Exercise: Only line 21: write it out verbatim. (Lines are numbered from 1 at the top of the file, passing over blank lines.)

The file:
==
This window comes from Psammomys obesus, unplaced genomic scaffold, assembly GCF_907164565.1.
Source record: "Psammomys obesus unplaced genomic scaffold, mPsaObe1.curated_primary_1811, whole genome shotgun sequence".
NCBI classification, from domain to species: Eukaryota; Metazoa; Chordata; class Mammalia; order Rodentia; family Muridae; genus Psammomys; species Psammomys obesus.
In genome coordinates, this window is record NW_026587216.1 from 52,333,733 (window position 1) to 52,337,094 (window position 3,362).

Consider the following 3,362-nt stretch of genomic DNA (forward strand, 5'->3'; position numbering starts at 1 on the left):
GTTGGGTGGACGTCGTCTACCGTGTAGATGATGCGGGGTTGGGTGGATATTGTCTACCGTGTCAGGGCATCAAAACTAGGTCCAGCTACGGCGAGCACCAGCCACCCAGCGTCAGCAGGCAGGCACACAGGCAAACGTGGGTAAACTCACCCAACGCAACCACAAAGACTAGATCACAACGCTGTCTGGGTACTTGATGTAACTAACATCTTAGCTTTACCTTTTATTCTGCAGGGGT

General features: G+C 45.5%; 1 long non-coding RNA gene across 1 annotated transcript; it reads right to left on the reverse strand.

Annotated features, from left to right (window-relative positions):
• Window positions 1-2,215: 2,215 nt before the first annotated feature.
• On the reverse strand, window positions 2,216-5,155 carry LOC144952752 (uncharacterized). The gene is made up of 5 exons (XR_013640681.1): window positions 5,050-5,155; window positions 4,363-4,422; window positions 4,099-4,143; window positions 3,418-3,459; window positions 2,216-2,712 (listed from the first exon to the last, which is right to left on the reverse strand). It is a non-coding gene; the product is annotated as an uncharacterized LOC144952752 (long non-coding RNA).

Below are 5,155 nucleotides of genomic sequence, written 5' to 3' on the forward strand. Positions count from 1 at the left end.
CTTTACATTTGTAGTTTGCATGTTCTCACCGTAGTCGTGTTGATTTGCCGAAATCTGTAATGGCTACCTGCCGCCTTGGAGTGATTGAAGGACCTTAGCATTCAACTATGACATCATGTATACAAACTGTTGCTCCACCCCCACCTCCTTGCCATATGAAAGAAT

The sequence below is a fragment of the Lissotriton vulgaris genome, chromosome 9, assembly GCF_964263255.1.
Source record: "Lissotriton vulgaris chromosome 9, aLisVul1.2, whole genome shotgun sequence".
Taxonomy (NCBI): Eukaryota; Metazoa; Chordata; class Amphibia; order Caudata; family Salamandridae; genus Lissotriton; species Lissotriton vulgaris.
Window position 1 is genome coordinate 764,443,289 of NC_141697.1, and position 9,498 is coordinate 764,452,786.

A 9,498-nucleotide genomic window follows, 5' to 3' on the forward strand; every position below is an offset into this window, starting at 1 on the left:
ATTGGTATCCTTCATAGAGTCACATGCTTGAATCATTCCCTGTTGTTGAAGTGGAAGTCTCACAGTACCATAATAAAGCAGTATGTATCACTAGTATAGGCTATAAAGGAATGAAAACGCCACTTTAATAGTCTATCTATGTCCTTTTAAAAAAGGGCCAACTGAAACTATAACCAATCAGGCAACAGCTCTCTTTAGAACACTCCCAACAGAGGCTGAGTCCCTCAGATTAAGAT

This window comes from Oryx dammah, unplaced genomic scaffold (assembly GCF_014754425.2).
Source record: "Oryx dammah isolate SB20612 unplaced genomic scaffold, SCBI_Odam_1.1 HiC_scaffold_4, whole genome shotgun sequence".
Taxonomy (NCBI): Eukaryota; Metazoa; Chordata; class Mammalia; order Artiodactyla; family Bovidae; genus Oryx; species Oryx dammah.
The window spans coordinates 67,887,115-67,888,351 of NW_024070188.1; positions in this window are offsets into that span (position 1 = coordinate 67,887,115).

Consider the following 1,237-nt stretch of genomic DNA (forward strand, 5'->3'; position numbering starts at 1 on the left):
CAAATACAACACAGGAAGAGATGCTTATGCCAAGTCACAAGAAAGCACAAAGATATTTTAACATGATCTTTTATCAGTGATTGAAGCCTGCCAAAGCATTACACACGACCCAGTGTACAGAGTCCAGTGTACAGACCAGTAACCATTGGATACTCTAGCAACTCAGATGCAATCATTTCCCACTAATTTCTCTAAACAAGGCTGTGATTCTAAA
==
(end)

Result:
Taxonomy (NCBI): Eukaryota; Metazoa; Chordata; class Mammalia; order Artiodactyla; family Bovidae; genus Oryx; species Oryx dammah.